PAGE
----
, a global edtech company based in Singapore, believes that offline education is the best option for tutors and students. As a result, when the COVID-19 pandemic broke out in 2020, business came to a screeching halt as the company had no online offerings.
“We had to switch to the online model because our revenue had dropped by a fifth,” says Rajesh Panda, Founder and CEO of Corporate Gurukul, in a conversation with Your storyadding that business has managed to bounce back to pre-COVID-19 levels.
He adds that the team doesn’t believe in bringing together as many students as possible and follows a motto: if you’re the best, we’ll help you get better.
At present, Corporate Gurukul provides short refresher course and only targets students from the best educational institutions – IIT, BIT or NIT – through partnerships with elite universities in Singapore. The aim is to ensure that students are better prepared for a career in business or simply to improve their skills to be better equipped for higher education.
Rajesh says, “We want our students to prepare for the corporate world through a form of experiential learning that is relevant to society as a whole.
Launching online meant bringing all of its faculty and students together on a single platform, which could work cross-country and cross-culturally, to accommodate multiple countries as the company sought to leverage this to expand its presence.
Rajesh says it was important for his partners and the students to adapt to this new model, adding that none of the lectures are recorded.
And it paid off.
“Before the pandemic, Corporate Gurukul had a presence in eight countries, but we have since expanded to 20 countries, including launching on the African continent.”
Since December 2021, the edtech company has seen its students return to offline learning, and Rajesh says revenue has tripled in the past three months.
He strongly believes that Corporate Gurukul will not completely go online as students and universities still prefer the offline model and will look for a middle way – a hybrid model.
“Experience is a big part of education which is a four stage process of knowledge, execution, practice and reflection,” remarks Rajesh.
Rotate the business model
However, in 2007 when Corporate Gurukul was launched, it did not initially focus on top-tier colleges. In fact, he first reached the bottom of the pyramid by improving the skills of students in schools and colleges in Orissa, Bihar and West Bengal to increase their employability quotient through a partnership with the company Infosys computer.
By 2014, the company had trained around 1.25 lakh students in the model, the founder claims.
“It was about training these students in life skills and soft skills,” says Rajesh.
Around 2013-2014, Corporate Gurukul decided to change its focus, targeting students from top engineering and management institutes. This also included schools, as Corporate Gurukul wanted to sue students in class 11 and 12.
Rajesh says, “By charging students less than Rs 1,000, we have moved to a model where it costs Rs 2 lakh per student.”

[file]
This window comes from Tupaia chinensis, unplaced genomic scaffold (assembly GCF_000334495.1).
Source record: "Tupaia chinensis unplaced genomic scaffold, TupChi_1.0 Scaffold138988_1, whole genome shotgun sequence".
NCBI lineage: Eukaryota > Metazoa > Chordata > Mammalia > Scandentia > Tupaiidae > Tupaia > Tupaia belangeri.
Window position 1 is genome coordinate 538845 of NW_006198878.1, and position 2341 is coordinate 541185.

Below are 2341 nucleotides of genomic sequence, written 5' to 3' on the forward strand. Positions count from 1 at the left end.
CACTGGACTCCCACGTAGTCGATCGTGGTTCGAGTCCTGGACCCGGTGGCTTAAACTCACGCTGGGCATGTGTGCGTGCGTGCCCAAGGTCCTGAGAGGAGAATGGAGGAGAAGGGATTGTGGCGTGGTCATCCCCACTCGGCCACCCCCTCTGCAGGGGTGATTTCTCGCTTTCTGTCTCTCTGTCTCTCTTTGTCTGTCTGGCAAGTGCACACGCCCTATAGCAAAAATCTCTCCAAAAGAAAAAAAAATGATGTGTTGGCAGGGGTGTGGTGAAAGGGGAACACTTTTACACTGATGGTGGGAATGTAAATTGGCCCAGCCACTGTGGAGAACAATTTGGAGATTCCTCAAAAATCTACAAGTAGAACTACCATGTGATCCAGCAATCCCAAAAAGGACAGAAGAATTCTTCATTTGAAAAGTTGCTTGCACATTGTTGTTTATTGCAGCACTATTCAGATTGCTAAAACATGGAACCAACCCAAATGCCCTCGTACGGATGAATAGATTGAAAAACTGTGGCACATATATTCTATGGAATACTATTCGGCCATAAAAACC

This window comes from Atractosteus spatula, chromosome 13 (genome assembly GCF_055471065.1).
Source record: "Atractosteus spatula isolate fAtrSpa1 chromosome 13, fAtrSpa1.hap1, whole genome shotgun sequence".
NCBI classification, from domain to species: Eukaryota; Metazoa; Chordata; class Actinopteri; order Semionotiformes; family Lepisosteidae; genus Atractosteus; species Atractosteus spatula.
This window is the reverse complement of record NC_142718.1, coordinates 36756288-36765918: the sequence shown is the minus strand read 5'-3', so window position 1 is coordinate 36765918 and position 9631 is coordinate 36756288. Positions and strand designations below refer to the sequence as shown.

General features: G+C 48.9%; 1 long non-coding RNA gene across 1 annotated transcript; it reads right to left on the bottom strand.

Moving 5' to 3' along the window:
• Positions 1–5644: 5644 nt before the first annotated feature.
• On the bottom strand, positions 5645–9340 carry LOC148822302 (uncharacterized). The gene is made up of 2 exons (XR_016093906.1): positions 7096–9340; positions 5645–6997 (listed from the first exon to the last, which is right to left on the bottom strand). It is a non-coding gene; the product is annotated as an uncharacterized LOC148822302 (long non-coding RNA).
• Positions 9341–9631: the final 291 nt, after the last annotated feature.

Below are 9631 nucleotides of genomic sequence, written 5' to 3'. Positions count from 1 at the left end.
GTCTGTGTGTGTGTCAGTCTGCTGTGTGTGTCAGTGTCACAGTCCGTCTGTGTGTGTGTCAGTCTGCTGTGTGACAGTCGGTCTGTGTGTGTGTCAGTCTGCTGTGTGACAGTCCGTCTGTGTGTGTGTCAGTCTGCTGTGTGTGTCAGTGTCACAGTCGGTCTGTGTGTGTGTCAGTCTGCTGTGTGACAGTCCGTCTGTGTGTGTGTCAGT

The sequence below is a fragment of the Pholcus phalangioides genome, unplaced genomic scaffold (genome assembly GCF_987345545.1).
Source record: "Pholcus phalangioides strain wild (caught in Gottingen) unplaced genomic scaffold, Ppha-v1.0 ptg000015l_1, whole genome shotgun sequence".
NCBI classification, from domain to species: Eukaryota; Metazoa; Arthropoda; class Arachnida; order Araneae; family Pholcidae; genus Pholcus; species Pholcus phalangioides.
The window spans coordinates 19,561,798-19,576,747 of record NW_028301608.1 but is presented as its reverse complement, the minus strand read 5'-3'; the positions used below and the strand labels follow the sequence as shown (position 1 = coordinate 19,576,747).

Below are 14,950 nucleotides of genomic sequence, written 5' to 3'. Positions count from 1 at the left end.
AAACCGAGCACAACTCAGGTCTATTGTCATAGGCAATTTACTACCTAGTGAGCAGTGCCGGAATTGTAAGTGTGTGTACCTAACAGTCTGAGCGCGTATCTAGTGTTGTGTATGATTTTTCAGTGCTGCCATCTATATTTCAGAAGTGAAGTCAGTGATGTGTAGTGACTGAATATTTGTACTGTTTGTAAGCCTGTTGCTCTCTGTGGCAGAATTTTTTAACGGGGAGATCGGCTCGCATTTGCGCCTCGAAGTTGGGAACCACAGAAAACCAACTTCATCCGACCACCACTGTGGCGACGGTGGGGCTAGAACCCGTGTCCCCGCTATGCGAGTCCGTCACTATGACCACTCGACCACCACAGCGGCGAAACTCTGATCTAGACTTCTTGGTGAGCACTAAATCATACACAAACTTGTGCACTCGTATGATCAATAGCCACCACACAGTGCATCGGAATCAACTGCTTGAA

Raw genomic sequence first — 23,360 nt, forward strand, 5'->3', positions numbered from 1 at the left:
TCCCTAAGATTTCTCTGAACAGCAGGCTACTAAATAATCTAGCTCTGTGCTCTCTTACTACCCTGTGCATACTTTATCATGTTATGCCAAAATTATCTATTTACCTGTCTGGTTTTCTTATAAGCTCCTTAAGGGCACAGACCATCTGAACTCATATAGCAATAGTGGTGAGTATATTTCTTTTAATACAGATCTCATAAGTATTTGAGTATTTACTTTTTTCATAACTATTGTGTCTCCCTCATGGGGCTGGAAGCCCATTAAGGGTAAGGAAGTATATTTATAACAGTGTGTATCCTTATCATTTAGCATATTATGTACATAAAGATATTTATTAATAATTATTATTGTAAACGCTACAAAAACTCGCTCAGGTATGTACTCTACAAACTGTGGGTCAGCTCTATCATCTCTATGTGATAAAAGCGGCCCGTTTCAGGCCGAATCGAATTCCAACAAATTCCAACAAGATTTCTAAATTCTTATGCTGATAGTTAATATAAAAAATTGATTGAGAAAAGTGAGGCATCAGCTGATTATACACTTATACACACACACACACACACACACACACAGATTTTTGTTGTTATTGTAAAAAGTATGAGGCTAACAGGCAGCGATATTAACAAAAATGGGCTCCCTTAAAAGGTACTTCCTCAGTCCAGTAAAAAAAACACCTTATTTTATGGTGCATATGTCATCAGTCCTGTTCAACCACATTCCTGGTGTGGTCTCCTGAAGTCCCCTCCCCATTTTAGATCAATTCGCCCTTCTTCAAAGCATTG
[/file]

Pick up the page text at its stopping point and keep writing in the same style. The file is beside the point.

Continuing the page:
To achieve this goal, Corporate Gurukul has formed partnerships with National University of Singapore and Nanyang Technological University. Additionally, it has formed industry partnerships with Hewlett Packard Enterprise and Amazon.
As a result, Corporate Gurukul successfully expanded its reach from the Indian market alone and became a more globalized business. It offers three types of courses – internships, research and certifications – in the fields of artificial intelligence, machine learning, deep learning, Internet of things, design thinking, sustainable engineering, entrepreneurship, etc.
Corporate Gurukul’s product team, in close collaboration with partner universities, creates various short-term programs, lasting between seven days and six months. Rajesh claims that around 90% of the program is entirely new and adapted to industry requirements. At the end of a course, each student receives a joint certificate from the university and the company.
He adds, “We have partnerships with over 70 universities in India and over 150 schools in 20 countries in Asia.
Despite the pivot, the goal of Corporate Gurukul remains the same: to develop students to help them obtain better opportunities, both in higher education and in the job market.
According to Research and Markets, Global Edtech Market was valued at $254.80 Billion in 2021 and is projected to reach $605.40 Billion by 2027 growing at a CAGR of 15.52 percent. In terms of competition, other players in this upskilling segment are Emeritus, Hero Vired, Udemy, etc.
The Gurukul business is now looking to expand the market, which means venturing into the United States and other countries in Africa. It is also consolidating partnerships with Stanford and Carnegie Mellon University, in addition to considering similar ties with Cambridge and Oxford.
Today, it has around 2,000 students graduating from its various courses each year and aims to increase that number to 5,000. However, it has tightened its own selection process and Rajesh says only one student out of 35 applicants is selected. .
“It is very easy for us to expand the cap to increase the number of students, but we will only work with the best universities,” says Rajesh.
Corporate Gurukul generates approximately 40% of its revenue comes from the Indian market while the rest of the Middle East and Southeast Asia.
For Rajesh, it has been an emotional journey to build this business over the past 15 years without any external funding – leveraging student fees and revenue sharing from his partner universities.
“The Gurukul company will continue this model with a focus on cash flow and profit,” he concludes.